Connect with us

Top Story CP

‘All our margins are gone’: Supply chain challenges squeeze small businesses

Published

7 minute read

TORONTO — Before the COVID-19 pandemic, Helmi Ansari could get espresso makers and stainless steel water bottles manufactured within three months and delivered to Canada by boat for about US$4,500 per shipping container.

Between labour shortages, rising stainless steel costs and overwhelmed ports, those days are long gone. Ansari’s products now take almost a year to make, and he pays about US$28,500 to get 10,000 of them to Canada — assuming he can get them shipped at all.

He’s often outbid for boat spots and has to stop shipping companies from sending his goods back to the factory by offering more cash.

“All our margins are gone. We’re selling product, but we’re not making any money,” said Ansari, who owns Grosche International in Cambridge, Ont.

“It’s insane. There’s absolutely no way that a small business like ours can really continue to cope with this.”

The pressures Ansari faces as he fights to keep his company alive are being mirrored by small businesses across the country.

They’re feeling the crunch of a tight labour market and supply chain challenges — semiconductor shortages, skyrocketing shipping costs, backed up ports and flooded regions of B.C. — but don’t have enough clout or cash to spend their way out of trouble.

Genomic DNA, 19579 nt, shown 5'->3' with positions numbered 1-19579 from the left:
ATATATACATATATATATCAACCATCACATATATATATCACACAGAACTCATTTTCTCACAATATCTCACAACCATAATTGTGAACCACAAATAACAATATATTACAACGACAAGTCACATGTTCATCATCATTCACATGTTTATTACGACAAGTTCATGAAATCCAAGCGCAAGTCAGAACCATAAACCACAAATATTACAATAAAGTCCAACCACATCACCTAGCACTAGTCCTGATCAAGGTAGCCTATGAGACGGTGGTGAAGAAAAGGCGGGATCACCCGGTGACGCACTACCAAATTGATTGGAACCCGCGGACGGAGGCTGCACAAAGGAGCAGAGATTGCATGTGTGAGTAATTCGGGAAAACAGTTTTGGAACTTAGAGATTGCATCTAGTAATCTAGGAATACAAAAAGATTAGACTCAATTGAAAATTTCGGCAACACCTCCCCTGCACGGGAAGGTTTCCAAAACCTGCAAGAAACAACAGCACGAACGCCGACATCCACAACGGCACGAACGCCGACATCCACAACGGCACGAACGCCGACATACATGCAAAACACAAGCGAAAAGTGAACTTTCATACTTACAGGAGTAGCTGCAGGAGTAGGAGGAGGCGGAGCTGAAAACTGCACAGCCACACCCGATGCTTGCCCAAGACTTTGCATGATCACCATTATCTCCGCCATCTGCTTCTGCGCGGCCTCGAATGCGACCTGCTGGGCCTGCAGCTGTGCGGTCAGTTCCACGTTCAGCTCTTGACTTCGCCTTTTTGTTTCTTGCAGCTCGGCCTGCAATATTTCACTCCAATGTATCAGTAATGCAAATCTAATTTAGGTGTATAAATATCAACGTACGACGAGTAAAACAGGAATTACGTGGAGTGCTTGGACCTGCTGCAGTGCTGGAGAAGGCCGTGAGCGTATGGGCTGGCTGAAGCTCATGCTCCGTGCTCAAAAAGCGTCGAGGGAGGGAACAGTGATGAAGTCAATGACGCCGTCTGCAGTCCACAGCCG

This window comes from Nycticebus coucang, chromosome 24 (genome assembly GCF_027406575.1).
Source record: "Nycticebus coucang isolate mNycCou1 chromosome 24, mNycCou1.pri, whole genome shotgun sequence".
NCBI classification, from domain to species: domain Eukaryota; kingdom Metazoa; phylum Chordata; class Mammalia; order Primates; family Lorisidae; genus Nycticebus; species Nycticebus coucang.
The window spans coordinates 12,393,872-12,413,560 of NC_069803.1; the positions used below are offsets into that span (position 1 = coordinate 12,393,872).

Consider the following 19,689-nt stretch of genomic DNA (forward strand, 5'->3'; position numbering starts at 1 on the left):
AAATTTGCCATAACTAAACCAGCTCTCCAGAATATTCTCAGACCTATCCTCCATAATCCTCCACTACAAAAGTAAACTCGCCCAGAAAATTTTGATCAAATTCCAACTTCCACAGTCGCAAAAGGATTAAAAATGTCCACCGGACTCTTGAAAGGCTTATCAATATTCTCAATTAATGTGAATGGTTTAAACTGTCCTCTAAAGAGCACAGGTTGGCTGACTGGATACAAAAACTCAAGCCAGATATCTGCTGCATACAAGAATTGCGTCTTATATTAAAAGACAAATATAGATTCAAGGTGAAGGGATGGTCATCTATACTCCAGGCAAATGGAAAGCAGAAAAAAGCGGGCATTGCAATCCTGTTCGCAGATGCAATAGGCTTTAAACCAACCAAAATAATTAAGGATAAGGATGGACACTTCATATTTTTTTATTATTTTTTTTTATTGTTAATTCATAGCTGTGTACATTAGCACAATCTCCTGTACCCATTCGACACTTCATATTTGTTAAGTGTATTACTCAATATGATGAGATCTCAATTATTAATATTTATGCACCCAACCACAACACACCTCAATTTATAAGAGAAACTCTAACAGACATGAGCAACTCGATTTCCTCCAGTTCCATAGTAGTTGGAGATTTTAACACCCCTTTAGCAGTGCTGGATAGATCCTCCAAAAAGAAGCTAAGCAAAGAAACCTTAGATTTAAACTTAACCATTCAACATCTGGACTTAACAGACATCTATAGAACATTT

The timing couldn’t be worse. With the winter holiday nearly in full swing, late shipments and bare shelves could be disastrous for the busiest sales season of the year.

The outcome could be even more grim for companies that were counting on this period to help them rebound from COVID-19 closures and even stave off bankruptcy.

“It’s a matter of survival,” Ansari said of the supply chain challenges, which pushed his 15-year-old company to take out its first bank loan.

“We have people who depend on our business to be able to put food on the table, so we need to make sure the business survives, but not having inventory would mean … we would have to lay staff off.”

Ansari has resisted raising prices, but knows many other companies have taken that route because demand for shipping is at a record high and packages are piling up at many ports, allowing shippers to raise their prices. In some cases, the cost has more than tripled.